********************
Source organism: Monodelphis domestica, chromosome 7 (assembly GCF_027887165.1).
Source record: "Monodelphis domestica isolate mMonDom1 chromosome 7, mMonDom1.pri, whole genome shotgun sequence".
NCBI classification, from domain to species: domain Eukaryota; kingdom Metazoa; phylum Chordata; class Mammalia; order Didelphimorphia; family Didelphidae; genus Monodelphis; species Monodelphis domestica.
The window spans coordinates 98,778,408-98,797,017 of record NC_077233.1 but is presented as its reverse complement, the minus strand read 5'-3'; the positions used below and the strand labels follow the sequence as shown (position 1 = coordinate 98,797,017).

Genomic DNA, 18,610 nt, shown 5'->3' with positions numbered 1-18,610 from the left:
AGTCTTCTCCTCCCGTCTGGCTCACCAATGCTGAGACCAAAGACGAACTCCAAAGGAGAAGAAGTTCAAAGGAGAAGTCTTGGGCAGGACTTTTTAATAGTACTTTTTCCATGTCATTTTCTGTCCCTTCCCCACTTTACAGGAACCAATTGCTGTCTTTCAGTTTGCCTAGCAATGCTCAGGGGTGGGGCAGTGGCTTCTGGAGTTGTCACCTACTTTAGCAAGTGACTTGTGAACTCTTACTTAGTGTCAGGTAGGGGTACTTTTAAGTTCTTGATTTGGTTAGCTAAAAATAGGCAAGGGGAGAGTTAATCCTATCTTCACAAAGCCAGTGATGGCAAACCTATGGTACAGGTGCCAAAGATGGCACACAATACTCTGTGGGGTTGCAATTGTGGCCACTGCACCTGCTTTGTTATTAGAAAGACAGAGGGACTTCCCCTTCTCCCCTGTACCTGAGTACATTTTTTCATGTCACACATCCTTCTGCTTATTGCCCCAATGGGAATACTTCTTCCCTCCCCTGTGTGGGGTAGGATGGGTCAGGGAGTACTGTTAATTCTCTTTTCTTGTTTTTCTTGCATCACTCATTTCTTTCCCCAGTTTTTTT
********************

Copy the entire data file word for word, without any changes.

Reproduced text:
Source organism: Monodelphis domestica, chromosome 7 (assembly GCF_027887165.1).
Source record: "Monodelphis domestica isolate mMonDom1 chromosome 7, mMonDom1.pri, whole genome shotgun sequence".
NCBI classification, from domain to species: domain Eukaryota; kingdom Metazoa; phylum Chordata; class Mammalia; order Didelphimorphia; family Didelphidae; genus Monodelphis; species Monodelphis domestica.
The window spans coordinates 98,778,408-98,797,017 of record NC_077233.1 but is presented as its reverse complement, the minus strand read 5'-3'; the positions used below and the strand labels follow the sequence as shown (position 1 = coordinate 98,797,017).

Genomic DNA, 18,610 nt, shown 5'->3' with positions numbered 1-18,610 from the left:
AGTCTTCTCCTCCCGTCTGGCTCACCAATGCTGAGACCAAAGACGAACTCCAAAGGAGAAGAAGTTCAAAGGAGAAGTCTTGGGCAGGACTTTTTAATAGTACTTTTTCCATGTCATTTTCTGTCCCTTCCCCACTTTACAGGAACCAATTGCTGTCTTTCAGTTTGCCTAGCAATGCTCAGGGGTGGGGCAGTGGCTTCTGGAGTTGTCACCTACTTTAGCAAGTGACTTGTGAACTCTTACTTAGTGTCAGGTAGGGGTACTTTTAAGTTCTTGATTTGGTTAGCTAAAAATAGGCAAGGGGAGAGTTAATCCTATCTTCACAAAGCCAGTGATGGCAAACCTATGGTACAGGTGCCAAAGATGGCACACAATACTCTGTGGGGTTGCAATTGTGGCCACTGCACCTGCTTTGTTATTAGAAAGACAGAGGGACTTCCCCTTCTCCCCTGTACCTGAGTACATTTTTTCATGTCACACATCCTTCTGCTTATTGCCCCAATGGGAATACTTCTTCCCTCCCCTGTGTGGGGTAGGATGGGTCAGGGAGTACTGTTAATTCTCTTTTCTTGTTTTTCTTGCATCACTCATTTCTTTCCCCAGTTTTTTT